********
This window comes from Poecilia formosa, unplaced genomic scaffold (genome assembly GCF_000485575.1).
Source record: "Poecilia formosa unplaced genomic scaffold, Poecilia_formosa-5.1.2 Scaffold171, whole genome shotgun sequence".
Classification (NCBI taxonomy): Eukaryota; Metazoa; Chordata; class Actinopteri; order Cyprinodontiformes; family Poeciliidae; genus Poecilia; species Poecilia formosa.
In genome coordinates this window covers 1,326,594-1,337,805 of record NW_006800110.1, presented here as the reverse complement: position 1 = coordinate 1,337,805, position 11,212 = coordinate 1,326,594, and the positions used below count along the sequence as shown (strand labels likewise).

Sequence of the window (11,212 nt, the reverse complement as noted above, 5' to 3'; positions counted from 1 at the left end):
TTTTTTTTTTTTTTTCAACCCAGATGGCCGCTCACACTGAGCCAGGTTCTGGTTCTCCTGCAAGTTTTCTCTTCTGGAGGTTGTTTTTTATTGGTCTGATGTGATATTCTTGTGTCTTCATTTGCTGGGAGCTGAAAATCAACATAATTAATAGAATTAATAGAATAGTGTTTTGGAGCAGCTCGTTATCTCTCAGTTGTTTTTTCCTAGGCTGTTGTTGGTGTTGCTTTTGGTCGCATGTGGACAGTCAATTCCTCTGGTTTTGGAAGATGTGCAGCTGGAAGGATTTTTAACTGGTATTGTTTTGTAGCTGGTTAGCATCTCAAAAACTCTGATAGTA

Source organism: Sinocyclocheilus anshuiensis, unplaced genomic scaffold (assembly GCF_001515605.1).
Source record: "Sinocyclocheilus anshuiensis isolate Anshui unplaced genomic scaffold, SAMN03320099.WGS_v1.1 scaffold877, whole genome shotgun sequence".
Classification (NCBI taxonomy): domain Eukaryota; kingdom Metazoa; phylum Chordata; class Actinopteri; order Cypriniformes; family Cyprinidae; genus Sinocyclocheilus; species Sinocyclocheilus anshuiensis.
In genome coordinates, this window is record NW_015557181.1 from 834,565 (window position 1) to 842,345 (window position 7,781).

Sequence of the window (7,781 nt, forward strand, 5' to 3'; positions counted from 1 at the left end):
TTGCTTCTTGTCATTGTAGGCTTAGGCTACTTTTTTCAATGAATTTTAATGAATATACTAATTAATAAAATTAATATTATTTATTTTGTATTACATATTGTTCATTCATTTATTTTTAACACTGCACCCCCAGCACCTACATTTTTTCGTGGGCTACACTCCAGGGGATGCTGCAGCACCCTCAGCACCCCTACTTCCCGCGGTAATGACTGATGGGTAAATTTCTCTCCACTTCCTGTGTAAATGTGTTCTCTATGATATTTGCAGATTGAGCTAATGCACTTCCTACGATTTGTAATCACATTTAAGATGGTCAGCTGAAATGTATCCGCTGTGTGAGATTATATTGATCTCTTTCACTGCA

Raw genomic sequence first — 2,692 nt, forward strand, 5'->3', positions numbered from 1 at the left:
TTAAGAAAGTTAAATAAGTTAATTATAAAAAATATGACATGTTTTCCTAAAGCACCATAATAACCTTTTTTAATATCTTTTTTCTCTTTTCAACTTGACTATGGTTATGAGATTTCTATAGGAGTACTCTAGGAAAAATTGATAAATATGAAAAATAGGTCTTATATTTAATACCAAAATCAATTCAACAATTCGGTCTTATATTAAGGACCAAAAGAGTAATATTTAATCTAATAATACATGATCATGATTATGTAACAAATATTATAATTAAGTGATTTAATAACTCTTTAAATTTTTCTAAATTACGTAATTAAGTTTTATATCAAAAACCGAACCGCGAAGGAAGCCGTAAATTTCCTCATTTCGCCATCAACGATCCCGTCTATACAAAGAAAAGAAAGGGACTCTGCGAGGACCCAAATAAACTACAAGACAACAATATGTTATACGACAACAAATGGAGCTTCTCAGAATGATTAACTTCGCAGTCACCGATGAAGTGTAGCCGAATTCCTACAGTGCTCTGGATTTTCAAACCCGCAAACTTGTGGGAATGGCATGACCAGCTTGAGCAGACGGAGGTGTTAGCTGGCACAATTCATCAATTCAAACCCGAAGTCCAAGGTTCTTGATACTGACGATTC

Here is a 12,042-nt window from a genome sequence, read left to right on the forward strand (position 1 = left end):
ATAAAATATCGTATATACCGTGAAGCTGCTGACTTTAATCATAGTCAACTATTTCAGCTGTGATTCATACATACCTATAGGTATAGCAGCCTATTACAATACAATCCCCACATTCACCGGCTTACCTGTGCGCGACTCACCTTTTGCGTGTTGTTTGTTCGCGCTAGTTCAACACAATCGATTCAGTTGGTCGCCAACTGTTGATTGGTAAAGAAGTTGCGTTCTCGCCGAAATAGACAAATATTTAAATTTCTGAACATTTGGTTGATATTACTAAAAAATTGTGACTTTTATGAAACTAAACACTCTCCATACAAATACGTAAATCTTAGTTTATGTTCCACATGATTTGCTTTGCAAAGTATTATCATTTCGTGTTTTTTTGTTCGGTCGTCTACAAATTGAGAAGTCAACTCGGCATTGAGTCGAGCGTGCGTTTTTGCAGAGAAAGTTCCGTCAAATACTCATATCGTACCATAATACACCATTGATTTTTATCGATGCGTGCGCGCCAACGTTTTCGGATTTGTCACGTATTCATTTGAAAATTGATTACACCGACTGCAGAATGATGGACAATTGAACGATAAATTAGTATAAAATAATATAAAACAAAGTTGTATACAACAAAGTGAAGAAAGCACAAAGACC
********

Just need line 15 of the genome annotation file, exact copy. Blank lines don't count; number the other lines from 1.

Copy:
Here is a 12,042-nt window from a genome sequence, read left to right on the forward strand (position 1 = left end):